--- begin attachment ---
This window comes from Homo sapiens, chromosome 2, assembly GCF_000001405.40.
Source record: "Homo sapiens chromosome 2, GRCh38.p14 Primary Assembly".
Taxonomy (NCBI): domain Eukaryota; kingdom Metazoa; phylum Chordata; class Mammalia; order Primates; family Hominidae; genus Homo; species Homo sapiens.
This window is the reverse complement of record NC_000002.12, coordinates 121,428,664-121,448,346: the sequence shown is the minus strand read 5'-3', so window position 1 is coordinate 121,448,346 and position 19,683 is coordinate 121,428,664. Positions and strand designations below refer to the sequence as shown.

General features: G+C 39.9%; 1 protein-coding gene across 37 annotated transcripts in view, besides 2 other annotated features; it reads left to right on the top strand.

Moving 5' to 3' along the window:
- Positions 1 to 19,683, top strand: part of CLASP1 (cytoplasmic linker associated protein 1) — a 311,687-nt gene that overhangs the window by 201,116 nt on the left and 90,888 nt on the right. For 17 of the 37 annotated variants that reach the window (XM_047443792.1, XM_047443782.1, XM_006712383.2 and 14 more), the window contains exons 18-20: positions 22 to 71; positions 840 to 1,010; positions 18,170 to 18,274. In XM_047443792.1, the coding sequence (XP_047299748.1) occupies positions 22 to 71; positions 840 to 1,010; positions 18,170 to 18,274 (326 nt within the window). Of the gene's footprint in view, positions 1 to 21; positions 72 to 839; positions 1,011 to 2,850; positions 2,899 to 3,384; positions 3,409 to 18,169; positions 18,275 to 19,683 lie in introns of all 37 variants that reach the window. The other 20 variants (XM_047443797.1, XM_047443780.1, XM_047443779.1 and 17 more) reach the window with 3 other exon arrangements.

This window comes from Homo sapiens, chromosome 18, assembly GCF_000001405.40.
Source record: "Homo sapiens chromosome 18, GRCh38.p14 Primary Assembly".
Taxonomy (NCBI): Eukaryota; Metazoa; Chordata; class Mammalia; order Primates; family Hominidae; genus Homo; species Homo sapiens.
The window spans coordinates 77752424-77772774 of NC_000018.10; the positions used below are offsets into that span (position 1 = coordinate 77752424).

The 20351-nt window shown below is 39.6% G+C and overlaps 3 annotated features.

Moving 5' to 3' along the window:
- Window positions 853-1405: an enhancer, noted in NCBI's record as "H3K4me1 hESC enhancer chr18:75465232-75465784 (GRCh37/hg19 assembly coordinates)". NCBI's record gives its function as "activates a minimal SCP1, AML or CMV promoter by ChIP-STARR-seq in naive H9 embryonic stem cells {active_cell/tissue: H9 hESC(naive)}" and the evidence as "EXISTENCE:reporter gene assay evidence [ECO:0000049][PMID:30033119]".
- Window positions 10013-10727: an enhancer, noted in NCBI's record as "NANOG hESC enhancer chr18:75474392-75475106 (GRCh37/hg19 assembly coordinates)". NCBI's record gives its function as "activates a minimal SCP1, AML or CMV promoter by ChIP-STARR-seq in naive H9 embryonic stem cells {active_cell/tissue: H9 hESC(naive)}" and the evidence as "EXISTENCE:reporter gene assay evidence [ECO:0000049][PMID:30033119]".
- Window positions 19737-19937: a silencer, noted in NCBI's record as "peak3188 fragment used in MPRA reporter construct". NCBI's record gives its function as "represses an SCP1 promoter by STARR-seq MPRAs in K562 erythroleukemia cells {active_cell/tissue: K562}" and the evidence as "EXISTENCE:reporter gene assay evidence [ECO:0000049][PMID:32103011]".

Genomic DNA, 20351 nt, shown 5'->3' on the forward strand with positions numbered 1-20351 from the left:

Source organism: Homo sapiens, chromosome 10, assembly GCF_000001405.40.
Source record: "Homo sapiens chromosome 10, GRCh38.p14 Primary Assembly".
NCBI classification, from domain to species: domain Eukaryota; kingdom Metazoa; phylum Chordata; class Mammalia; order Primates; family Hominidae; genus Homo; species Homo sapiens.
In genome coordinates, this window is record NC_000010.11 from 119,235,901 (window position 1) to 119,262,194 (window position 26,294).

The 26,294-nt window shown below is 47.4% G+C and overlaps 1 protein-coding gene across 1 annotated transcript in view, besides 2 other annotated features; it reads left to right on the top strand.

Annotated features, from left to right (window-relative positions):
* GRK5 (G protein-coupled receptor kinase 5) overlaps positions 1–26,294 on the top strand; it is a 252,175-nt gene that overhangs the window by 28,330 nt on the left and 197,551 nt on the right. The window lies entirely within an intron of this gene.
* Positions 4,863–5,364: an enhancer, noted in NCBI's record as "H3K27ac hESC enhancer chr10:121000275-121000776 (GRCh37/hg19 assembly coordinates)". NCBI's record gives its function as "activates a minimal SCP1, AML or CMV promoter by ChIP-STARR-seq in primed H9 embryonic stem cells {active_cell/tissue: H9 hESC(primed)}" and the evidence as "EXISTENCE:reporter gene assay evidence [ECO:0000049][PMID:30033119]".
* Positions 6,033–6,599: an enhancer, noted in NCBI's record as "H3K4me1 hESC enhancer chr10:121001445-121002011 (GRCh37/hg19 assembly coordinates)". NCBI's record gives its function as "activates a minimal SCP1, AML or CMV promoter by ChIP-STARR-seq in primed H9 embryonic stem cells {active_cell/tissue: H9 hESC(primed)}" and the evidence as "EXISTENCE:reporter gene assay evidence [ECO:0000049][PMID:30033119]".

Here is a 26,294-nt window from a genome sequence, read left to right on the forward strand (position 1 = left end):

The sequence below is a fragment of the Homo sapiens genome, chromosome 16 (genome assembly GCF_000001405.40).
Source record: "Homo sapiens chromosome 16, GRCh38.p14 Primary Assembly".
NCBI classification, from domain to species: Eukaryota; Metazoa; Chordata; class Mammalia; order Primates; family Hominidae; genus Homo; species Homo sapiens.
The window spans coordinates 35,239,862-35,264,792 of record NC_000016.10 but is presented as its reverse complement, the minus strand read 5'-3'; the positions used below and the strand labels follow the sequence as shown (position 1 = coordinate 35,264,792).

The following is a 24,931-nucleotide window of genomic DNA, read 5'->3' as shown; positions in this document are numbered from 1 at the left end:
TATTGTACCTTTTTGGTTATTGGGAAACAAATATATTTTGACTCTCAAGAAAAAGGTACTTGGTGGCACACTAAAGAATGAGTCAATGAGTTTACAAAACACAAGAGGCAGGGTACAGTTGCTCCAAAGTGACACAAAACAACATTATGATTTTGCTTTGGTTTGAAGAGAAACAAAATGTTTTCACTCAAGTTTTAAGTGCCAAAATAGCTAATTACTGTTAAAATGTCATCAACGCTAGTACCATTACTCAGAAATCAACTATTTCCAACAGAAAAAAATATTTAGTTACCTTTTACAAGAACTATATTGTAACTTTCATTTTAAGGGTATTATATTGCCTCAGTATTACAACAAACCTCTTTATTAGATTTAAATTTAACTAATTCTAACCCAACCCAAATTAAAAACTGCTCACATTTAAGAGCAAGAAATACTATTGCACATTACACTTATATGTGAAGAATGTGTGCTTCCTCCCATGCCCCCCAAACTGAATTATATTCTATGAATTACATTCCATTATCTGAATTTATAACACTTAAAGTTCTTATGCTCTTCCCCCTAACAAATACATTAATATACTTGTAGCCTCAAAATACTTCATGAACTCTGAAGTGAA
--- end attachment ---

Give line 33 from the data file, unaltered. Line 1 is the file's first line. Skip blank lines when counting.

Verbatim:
TATTGTACCTTTTTGGTTATTGGGAAACAAATATATTTTGACTCTCAAGAAAAAGGTACTTGGTGGCACACTAAAGAATGAGTCAATGAGTTTACAAAACACAAGAGGCAGGGTACAGTTGCTCCAAAGTGACACAAAACAACATTATGATTTTGCTTTGGTTTGAAGAGAAACAAAATGTTTTCACTCAAGTTTTAAGTGCCAAAATAGCTAATTACTGTTAAAATGTCATCAACGCTAGTACCATTACTCAGAAATCAACTATTTCCAACAGAAAAAAATATTTAGTTACCTTTTACAAGAACTATATTGTAACTTTCATTTTAAGGGTATTATATTGCCTCAGTATTACAACAAACCTCTTTATTAGATTTAAATTTAACTAATTCTAACCCAACCCAAATTAAAAACTGCTCACATTTAAGAGCAAGAAATACTATTGCACATTACACTTATATGTGAAGAATGTGTGCTTCCTCCCATGCCCCCCAAACTGAATTATATTCTATGAATTACATTCCATTATCTGAATTTATAACACTTAAAGTTCTTATGCTCTTCCCCCTAACAAATACATTAATATACTTGTAGCCTCAAAATACTTCATGAACTCTGAAGTGAA